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In the aftermath of World War One, the French military instituted a plan to introduce a completely new roster of small arms. This would begin with the development of a modern rimless rifle cartridge, which was adopted in 1924. With the new cartridge in hand, programs were begun to develop a light machine gun, bolt action rifle, and semiautomatic rifle using it. To supplement these new arms – especially during their development and production – plans were also made to convert existing 8mm rifles to the new cartridge.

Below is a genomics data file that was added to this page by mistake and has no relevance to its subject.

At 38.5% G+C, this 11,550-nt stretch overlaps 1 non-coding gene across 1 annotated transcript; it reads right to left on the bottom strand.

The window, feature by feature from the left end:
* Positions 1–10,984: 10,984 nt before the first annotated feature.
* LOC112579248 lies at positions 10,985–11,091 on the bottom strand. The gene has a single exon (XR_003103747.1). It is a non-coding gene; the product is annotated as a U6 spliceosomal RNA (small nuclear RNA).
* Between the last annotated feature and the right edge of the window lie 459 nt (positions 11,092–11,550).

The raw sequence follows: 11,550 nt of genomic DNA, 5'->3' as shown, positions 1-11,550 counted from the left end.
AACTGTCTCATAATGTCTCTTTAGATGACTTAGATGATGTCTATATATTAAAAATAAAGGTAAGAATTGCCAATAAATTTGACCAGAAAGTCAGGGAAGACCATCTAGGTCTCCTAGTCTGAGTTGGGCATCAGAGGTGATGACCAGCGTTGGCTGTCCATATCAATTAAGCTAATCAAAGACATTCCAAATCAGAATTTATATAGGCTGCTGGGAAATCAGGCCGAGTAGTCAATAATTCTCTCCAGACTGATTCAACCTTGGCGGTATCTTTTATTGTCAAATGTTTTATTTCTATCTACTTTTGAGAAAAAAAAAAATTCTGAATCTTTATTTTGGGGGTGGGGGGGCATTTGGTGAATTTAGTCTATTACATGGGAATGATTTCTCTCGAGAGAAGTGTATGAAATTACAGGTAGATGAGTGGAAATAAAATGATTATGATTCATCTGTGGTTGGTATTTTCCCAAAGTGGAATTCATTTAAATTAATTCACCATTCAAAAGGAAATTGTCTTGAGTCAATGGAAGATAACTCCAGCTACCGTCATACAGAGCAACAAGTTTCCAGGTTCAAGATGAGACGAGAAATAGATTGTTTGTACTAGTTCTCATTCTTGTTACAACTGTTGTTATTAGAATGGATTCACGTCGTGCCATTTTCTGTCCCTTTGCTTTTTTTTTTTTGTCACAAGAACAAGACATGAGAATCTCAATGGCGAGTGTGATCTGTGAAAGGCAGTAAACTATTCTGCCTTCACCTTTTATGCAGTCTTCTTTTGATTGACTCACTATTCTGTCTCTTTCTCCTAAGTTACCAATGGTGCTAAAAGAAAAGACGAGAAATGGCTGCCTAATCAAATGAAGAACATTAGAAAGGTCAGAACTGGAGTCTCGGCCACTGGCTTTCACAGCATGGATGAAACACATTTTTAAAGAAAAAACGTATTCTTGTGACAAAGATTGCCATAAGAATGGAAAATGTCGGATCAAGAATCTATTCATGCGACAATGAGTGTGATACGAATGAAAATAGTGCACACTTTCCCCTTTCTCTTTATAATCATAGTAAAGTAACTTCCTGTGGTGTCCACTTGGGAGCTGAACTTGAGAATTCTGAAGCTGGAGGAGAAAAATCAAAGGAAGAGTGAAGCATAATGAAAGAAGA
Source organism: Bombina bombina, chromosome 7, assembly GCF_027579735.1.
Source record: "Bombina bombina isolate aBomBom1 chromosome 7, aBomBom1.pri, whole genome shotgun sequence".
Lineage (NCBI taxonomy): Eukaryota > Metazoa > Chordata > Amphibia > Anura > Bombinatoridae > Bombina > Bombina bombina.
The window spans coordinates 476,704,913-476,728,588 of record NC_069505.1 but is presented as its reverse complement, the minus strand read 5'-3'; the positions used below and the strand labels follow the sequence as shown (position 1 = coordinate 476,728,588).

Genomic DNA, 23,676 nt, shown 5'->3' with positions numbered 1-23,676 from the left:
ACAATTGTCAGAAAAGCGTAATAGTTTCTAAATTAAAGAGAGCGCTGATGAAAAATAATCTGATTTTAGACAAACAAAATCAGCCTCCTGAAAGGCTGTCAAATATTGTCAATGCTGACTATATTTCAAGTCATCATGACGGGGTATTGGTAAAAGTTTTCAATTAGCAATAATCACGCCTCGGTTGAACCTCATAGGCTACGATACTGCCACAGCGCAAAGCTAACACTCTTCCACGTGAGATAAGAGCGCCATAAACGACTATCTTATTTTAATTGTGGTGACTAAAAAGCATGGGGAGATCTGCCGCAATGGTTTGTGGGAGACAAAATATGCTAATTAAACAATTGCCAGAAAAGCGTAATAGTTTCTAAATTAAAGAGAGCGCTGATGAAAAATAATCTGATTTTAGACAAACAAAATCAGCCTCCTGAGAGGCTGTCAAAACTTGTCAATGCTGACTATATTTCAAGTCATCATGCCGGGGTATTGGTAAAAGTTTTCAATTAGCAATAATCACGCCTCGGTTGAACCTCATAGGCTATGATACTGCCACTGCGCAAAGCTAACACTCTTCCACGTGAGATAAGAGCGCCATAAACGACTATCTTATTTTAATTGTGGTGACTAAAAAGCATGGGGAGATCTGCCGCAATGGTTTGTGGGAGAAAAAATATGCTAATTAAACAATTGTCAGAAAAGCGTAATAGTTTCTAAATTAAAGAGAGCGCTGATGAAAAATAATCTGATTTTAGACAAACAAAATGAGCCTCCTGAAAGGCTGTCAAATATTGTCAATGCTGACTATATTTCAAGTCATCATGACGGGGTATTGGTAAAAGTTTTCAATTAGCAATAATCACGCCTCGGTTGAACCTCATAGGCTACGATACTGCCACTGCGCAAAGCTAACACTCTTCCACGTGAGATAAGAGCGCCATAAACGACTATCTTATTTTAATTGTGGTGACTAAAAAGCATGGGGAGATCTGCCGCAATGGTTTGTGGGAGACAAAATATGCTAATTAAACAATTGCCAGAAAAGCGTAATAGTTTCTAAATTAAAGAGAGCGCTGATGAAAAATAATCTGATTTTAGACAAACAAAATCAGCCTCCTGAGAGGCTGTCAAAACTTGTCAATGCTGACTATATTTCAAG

The two rifles in large supply, of course, were the Lebel and the Berthier. The St Etienne arsenal was tasked with developing a Berthier conversion (this would become the M34 Berthier), and the Tulle arsenal was assigned to do the same with the Lebel. The first prototype was ready for testing in 1927. That first example was not satisfactory, and iterative development would continue into the early 1930s. Ultimately, the Lebel conversion was simply not as well liked by troops or as effective as the M34 Berthier, and so the Berthier was chosen for mass production. A total of about 1500 Lebel M27 conversions would be made by 1940, in a wide variety of configurations including different barrel lengths, rifling patterns, and optics mounting setups. While this did not result in a successful production rifle, it would inform the development of the MAS-36, and not go to waste. In addition, a number of M27 rifles would be converted into pressure testing guns to assist in ammunition development.